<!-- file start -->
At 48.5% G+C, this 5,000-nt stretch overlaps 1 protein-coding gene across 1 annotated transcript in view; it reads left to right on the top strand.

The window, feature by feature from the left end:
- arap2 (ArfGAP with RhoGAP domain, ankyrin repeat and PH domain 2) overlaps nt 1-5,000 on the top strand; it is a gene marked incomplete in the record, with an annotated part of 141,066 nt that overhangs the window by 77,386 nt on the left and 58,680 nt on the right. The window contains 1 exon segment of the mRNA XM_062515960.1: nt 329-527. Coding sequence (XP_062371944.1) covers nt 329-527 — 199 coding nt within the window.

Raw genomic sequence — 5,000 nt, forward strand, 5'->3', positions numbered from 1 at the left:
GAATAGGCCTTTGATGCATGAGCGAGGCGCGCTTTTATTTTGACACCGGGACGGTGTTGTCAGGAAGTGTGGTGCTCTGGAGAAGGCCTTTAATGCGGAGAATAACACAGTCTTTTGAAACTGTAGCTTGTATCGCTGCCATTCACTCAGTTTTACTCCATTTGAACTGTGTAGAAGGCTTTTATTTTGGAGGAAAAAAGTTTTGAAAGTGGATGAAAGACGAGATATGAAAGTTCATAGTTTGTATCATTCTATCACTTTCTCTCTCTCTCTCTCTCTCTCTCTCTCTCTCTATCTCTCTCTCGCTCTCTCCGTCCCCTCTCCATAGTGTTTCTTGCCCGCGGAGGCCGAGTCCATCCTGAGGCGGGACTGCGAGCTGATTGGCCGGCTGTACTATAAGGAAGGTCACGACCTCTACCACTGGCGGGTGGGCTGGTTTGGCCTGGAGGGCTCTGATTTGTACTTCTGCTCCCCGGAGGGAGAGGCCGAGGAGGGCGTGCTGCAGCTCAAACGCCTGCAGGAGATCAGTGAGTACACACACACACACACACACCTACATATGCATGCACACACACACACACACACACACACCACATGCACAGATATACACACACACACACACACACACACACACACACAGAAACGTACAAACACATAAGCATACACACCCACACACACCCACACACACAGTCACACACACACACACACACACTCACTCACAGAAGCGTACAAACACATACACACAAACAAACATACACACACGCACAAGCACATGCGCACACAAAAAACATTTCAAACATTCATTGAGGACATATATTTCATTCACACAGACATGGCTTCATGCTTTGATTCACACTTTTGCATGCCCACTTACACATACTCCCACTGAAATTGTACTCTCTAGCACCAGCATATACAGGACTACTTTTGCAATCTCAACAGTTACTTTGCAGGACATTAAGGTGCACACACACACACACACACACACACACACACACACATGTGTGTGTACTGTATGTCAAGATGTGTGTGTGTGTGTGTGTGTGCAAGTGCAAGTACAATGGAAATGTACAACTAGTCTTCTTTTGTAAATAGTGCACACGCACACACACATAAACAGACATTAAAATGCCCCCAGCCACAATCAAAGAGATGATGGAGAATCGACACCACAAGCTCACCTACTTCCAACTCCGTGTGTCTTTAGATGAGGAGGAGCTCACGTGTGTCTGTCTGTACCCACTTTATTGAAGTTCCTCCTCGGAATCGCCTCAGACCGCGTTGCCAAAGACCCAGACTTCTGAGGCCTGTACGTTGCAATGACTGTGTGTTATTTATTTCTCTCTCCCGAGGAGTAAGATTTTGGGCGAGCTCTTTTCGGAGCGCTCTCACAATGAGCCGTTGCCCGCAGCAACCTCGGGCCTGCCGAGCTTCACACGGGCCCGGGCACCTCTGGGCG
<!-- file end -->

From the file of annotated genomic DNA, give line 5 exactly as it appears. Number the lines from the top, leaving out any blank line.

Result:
GAATAGGCCTTTGATGCATGAGCGAGGCGCGCTTTTATTTTGACACCGGGACGGTGTTGTCAGGAAGTGTGGTGCTCTGGAGAAGGCCTTTAATGCGGAGAATAACACAGTCTTTTGAAACTGTAGCTTGTATCGCTGCCATTCACTCAGTTTTACTCCATTTGAACTGTGTAGAAGGCTTTTATTTTGGAGGAAAAAAGTTTTGAAAGTGGATGAAAGACGAGATATGAAAGTTCATAGTTTGTATCATTCTATCACTTTCTCTCTCTCTCTCTCTCTCTCTCTCTCTCTCTATCTCTCTCTCGCTCTCTCCGTCCCCTCTCCATAGTGTTTCTTGCCCGCGGAGGCCGAGTCCATCCTGAGGCGGGACTGCGAGCTGATTGGCCGGCTGTACTATAAGGAAGGTCACGACCTCTACCACTGGCGGGTGGGCTGGTTTGGCCTGGAGGGCTCTGATTTGTACTTCTGCTCCCCGGAGGGAGAGGCCGAGGAGGGCGTGCTGCAGCTCAAACGCCTGCAGGAGATCAGTGAGTACACACACACACACACACACCTACATATGCATGCACACACACACACACACACACACACCACATGCACAGATATACACACACACACACACACACACACACACACACAGAAACGTACAAACACATAAGCATACACACCCACACACACCCACACACACAGTCACACACACACACACACACACTCACTCACAGAAGCGTACAAACACATACACACAAACAAACATACACACACGCACAAGCACATGCGCACACAAAAAACATTTCAAACATTCATTGAGGACATATATTTCATTCACACAGACATGGCTTCATGCTTTGATTCACACTTTTGCATGCCCACTTACACATACTCCCACTGAAATTGTACTCTCTAGCACCAGCATATACAGGACTACTTTTGCAATCTCAACAGTTACTTTGCAGGACATTAAGGTGCACACACACACACACACACACACACACACACACACATGTGTGTGTACTGTATGTCAAGATGTGTGTGTGTGTGTGTGTGTGCAAGTGCAAGTACAATGGAAATGTACAACTAGTCTTCTTTTGTAAATAGTGCACACGCACACACACATAAACAGACATTAAAATGCCCCCAGCCACAATCAAAGAGATGATGGAGAATCGACACCACAAGCTCACCTACTTCCAACTCCGTGTGTCTTTAGATGAGGAGGAGCTCACGTGTGTCTGTCTGTACCCACTTTATTGAAGTTCCTCCTCGGAATCGCCTCAGACCGCGTTGCCAAAGACCCAGACTTCTGAGGCCTGTACGTTGCAATGACTGTGTGTTATTTATTTCTCTCTCCCGAGGAGTAAGATTTTGGGCGAGCTCTTTTCGGAGCGCTCTCACAATGAGCCGTTGCCCGCAGCAACCTCGGGCCTGCCGAGCTTCACACGGGCCCGGGCACCTCTGGGCG